Crossing the US/Canadian Border with a DUI Offense
It shouldn’t come as a surprise that having a driving under the influence (DUI) conviction on your criminal record will negatively affect your life in many ways. It can affect your ability to find a job, get insurance, and even rent an apartment. However, many people don’t usually consider how a DUI affects their ability to travel. Depending on where you are headed, you may be denied access to the country you are planning on entering. Keep reading to find out how a DUI conviction can affect your ability to cross the American/Canadian border.
Crossing into the U.S with a DUI
One thing many people don’t always consider when traveling with a criminal record is if they can cross the border with certain offenses on their record. A U.S. Border Guard has a great deal of discretion when deciding whether to allow or deny entry to anyone.
This begs the question: if you have a DUI conviction on your criminal record, how likely is it that you can cross the American/Canadian border? Most Canadians who have a DUI conviction on their criminal record can usually enter the USA without needing a waiver. But just because it doesn’t happen often doesn’t mean it can never happen, as the final decision to allow you entry rests with the U.S. Border Guard who deals with you.
Moreover, having other criminal charges on your record in addition to a DUI conviction reduces your chances of being allowed entry into the USA without U.S. Travel Waiver. If you intend to enter the USA but have another conviction on your record, it is best to call an American immigration lawyer or the U.S. Customs and Border Protection Office well in advance of travelling to determine if you need a waiver or not. The waiver application process can be lengthy (up to a year) and requires a fee of $585.00 US per application.
Another option that you have is to get a record suspension on your DUI. Many people are unaware that they can remove a DUI from their record. A record suspension for a DUI can’t be done until at least five years after your sentence has ended and all fines, etc. have been paid. As well, you also must not get another DUI during that period. It’s recommended to start your application for a record suspension as soon as you can because the process can take 12-20 months, and you will need to make sure that have prepared all the necessary paperwork. You can be denied a record suspension; hiring a criminal defense lawyer is your best option when applying for one, as your lawyer will not only help make the process easier but it will also maximize your chances of getting the results you need.
Crossing the Canadian Border with a DUI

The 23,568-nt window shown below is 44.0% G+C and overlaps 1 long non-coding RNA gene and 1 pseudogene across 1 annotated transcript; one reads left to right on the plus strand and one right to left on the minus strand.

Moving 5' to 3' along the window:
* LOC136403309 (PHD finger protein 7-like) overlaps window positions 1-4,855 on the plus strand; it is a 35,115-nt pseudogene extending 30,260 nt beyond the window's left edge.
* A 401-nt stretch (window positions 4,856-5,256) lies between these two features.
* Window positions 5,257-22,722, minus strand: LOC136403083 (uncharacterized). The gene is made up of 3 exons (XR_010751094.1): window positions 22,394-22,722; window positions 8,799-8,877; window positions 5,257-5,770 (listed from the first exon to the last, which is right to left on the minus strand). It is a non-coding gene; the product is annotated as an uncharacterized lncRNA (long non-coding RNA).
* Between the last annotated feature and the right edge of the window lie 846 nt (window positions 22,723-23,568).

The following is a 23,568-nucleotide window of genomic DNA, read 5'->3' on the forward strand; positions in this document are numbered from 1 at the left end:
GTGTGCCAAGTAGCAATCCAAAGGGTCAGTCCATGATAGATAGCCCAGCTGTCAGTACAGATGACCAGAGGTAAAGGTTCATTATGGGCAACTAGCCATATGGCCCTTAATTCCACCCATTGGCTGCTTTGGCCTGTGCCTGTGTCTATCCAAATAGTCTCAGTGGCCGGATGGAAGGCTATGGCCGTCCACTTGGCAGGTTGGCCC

While Canadians usually do not have difficulties crossing into the USA with a DUI, it may be a surprise to many Americans that Canada takes DUI offenses very seriously and that entering Canada can be difficult for American travellers with DUI convictions.
It doesn’t matter if you are driving, are a passenger in another person’s car or are taking public transit (such as a bus or a ferry) to enter Canada, you may be denied entry to Canada if you are an American with a DUI conviction. It does not matter if your DUI offense was classified as a felony or misdemeanor. It also does not matter if you are trying to enter Canada for a special event. In fact, the former American President George W. Bush had to get a waiver to enter Canada because of his DUI offense in Maine in 1976. If you are planning to visit Canada, it is best to call the Canada Border Services Agency ahead of time to determine if you need a special waiver or not.
What You Shouldn’t Do When Crossing the Border with a DUI
There are a few things that you shouldn’t do when trying to cross the American/Canadian border with a DUI conviction of your criminal record. First, don’t lie. American and Canadian Border Guards have access to each other’s police databases and if they catch you lying or misrepresenting your criminal record, they can immediately bar your from entry for that reason alone.
Another thing you should not do if you have been denied entry is try to cross again at another point of entry on the same day. While you might think that you’ll have a better chance with another Border Guard, their computer databases are usually updated immediately and will be visible at all ports of entry. If you are caught trying to evade the system, you may be banned from crossing the American/Canadian border for the rest of your life.
Lastly, if you are traveling with others and they know that you have a DUI, they could also be deemed inadmissible if they are aware of your record and your intent to hide it. They could even face criminal charges for helping you hide it. It is in everyone’s best interest to be honest and follow the laws of the country they are travelling to.
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